Williams v. Director, TDCJ-CID
ORDER ADOPTING 4 Report and Recommendations, and overruling petr's objections. This civil action is DISMISSED with prejudice. Petitioner Horace Williams is hereby DENIED a certificate of appealability sua sponte. Any and all motions which may be pending in this civil action are hereby DENIED. Signed by Judge Leonard Davis on 10/12/11. cc:attys 10-13-11(mll, )
IN THE UNITED STATES DISTRICT COURT
FOR THE EASTERN DISTRICT OF TEXAS
CIVIL ACTION NO. 6:11v346
MEMORANDUM ADOPTING REPORT AND RECOMMENDATION
OF THE UNITED STATES MAGISTRATE JUDGE
AND ENTERING FINAL JUDGMENT
The Petitioner Horace Williams, proceeding pro se, filed this application for the writ of
habeas corpus under 28 U.S.C. §2254 complaining of the legality of prison disciplinary action taken
against him during his confinement in the Texas Department of Criminal Justice, Correctional
Institutions Division. This Court ordered that the matter be referred to the United States Magistrate
Judge pursuant to 28 U.S.C. §636(b)(1) and (3) and the Amended Order for the Adoption of Local
Rules for the Assignment of Duties to United States Magistrate Judges.
Williams states that he was found guilty of possession of a tobacco product in a state
correctional facility, for which he received 53 days of solitary confinement, loss of telephone
privileges, and a reduction in classification status. He did not lose any good time. He asserted that
there was insufficient evidence to support the conviction because there was no physical evidence of
tobacco offered at the hearing, but only the “word of mouth of Officer Lucas.” Williams also
appeared to argue that he should have been acquitted under Tex. Code Crim. Pro. art. 38.17,
requiring two witnesses to support a finding of guilt, and that the hearing record reflects a finding
of not guilty but he was punished anyway.
After review of the pleadings, the Magistrate Judge issued a Report recommending that the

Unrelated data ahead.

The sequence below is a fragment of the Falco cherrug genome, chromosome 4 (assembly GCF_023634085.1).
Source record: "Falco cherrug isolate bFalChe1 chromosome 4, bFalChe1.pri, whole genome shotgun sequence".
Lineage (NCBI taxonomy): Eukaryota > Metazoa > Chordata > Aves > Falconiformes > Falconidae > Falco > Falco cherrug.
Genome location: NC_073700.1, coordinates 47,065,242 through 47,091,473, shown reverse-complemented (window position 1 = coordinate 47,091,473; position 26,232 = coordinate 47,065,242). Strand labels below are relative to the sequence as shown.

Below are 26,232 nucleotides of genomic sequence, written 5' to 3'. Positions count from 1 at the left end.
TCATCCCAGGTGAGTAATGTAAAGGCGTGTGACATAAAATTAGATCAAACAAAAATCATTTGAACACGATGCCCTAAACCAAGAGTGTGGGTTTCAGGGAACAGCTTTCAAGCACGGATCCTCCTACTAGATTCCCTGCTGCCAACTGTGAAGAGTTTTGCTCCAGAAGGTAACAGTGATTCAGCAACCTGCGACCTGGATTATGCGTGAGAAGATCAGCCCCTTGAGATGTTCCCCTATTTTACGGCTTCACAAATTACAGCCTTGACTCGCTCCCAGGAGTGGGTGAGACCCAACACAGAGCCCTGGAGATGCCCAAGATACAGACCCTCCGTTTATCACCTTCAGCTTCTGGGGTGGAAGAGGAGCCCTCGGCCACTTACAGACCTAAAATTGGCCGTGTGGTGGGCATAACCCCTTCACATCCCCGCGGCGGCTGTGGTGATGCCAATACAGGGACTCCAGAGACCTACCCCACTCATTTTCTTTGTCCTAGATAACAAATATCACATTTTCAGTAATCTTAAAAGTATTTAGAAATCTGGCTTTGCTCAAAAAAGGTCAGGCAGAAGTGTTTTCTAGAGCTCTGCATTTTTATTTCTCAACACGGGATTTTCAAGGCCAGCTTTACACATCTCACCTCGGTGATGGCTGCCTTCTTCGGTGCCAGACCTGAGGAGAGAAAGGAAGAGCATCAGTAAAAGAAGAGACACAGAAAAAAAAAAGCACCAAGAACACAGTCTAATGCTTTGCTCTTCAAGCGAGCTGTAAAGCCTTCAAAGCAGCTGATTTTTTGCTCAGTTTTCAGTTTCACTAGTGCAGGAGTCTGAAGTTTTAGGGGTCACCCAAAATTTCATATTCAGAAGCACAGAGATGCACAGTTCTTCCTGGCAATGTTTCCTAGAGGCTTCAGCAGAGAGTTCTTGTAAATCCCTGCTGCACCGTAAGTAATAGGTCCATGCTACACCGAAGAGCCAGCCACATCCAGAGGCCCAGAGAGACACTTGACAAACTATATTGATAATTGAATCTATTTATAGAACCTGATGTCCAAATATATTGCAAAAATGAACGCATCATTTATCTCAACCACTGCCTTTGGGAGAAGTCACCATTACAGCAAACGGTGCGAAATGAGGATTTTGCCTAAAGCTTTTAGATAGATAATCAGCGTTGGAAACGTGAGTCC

petition be dismissed. The Magistrate Judge determined that the central issue in the case revolved
around whether or not Williams had stated the denial of a constitutionally protected liberty interest.
In Sandin v. Conner, 115 S.Ct. 2293, 2301 (1995), the Supreme Court stated that the operative
interest involved was the nature of the deprivation. In the present case, the Magistrate Judge stated
that the deprivations imposed upon Williams as a result of the disciplinary case did not violate any
constitutionally protected liberty interests, and so the claim for habeas corpus relief lacked merit.
In addition, the Magistrate Judge said, Williams’ claims lacked merit on their face. The
testimony of Officer Lucas constituted “some evidence” to support the finding of guilt, no
constitutional requirement exists that physical proof of contraband be introduced at the hearing, a
clerical error in the circling of the letters “NG” on the report would not provide a basis for habeas
corpus relief in light of the fact that Williams does not dispute that he was found guilty at the
hearing, and Article 38.17 of the Texas Code of Criminal Procedure provided no basis for relief in
a federal habeas corpus proceeding. The Magistrate Judge also recommended that Williams be